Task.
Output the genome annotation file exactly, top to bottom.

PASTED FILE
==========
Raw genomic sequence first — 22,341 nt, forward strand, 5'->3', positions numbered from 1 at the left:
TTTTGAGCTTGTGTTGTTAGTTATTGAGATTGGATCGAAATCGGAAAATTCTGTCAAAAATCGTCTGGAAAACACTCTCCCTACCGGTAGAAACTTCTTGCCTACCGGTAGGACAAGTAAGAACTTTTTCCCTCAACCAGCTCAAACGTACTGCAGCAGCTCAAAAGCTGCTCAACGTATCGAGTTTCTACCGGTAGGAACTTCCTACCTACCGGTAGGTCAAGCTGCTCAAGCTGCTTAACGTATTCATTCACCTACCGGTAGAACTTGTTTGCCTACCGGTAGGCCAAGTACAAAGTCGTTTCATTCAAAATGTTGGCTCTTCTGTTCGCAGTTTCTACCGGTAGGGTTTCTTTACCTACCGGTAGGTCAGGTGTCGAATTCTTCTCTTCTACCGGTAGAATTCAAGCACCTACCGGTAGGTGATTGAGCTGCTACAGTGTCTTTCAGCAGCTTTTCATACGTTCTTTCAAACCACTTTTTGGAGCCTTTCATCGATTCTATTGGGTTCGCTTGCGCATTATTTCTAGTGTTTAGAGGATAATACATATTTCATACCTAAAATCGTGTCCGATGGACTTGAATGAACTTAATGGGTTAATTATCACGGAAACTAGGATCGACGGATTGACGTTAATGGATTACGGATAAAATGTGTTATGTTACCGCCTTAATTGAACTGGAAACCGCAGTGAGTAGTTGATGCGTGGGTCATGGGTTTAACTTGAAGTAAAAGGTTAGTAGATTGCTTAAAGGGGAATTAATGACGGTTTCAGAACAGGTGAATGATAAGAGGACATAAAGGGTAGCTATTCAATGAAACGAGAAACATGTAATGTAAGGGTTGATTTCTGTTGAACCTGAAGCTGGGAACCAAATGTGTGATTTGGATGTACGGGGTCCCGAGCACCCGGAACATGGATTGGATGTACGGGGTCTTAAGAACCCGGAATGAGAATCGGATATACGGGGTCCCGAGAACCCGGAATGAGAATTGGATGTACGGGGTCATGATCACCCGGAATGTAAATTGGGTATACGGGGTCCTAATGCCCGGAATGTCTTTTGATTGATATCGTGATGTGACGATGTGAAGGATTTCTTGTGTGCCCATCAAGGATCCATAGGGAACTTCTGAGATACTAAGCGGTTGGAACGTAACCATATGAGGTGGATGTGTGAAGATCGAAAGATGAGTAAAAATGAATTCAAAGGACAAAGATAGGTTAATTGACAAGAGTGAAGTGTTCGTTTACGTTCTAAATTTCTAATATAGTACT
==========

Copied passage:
Raw genomic sequence first — 22,341 nt, forward strand, 5'->3', positions numbered from 1 at the left:
TTTTGAGCTTGTGTTGTTAGTTATTGAGATTGGATCGAAATCGGAAAATTCTGTCAAAAATCGTCTGGAAAACACTCTCCCTACCGGTAGAAACTTCTTGCCTACCGGTAGGACAAGTAAGAACTTTTTCCCTCAACCAGCTCAAACGTACTGCAGCAGCTCAAAAGCTGCTCAACGTATCGAGTTTCTACCGGTAGGAACTTCCTACCTACCGGTAGGTCAAGCTGCTCAAGCTGCTTAACGTATTCATTCACCTACCGGTAGAACTTGTTTGCCTACCGGTAGGCCAAGTACAAAGTCGTTTCATTCAAAATGTTGGCTCTTCTGTTCGCAGTTTCTACCGGTAGGGTTTCTTTACCTACCGGTAGGTCAGGTGTCGAATTCTTCTCTTCTACCGGTAGAATTCAAGCACCTACCGGTAGGTGATTGAGCTGCTACAGTGTCTTTCAGCAGCTTTTCATACGTTCTTTCAAACCACTTTTTGGAGCCTTTCATCGATTCTATTGGGTTCGCTTGCGCATTATTTCTAGTGTTTAGAGGATAATACATATTTCATACCTAAAATCGTGTCCGATGGACTTGAATGAACTTAATGGGTTAATTATCACGGAAACTAGGATCGACGGATTGACGTTAATGGATTACGGATAAAATGTGTTATGTTACCGCCTTAATTGAACTGGAAACCGCAGTGAGTAGTTGATGCGTGGGTCATGGGTTTAACTTGAAGTAAAAGGTTAGTAGATTGCTTAAAGGGGAATTAATGACGGTTTCAGAACAGGTGAATGATAAGAGGACATAAAGGGTAGCTATTCAATGAAACGAGAAACATGTAATGTAAGGGTTGATTTCTGTTGAACCTGAAGCTGGGAACCAAATGTGTGATTTGGATGTACGGGGTCCCGAGCACCCGGAACATGGATTGGATGTACGGGGTCTTAAGAACCCGGAATGAGAATCGGATATACGGGGTCCCGAGAACCCGGAATGAGAATTGGATGTACGGGGTCATGATCACCCGGAATGTAAATTGGGTATACGGGGTCCTAATGCCCGGAATGTCTTTTGATTGATATCGTGATGTGACGATGTGAAGGATTTCTTGTGTGCCCATCAAGGATCCATAGGGAACTTCTGAGATACTAAGCGGTTGGAACGTAACCATATGAGGTGGATGTGTGAAGATCGAAAGATGAGTAAAAATGAATTCAAAGGACAAAGATAGGTTAATTGACAAGAGTGAAGTGTTCGTTTACGTTCTAAATTTCTAATATAGTACT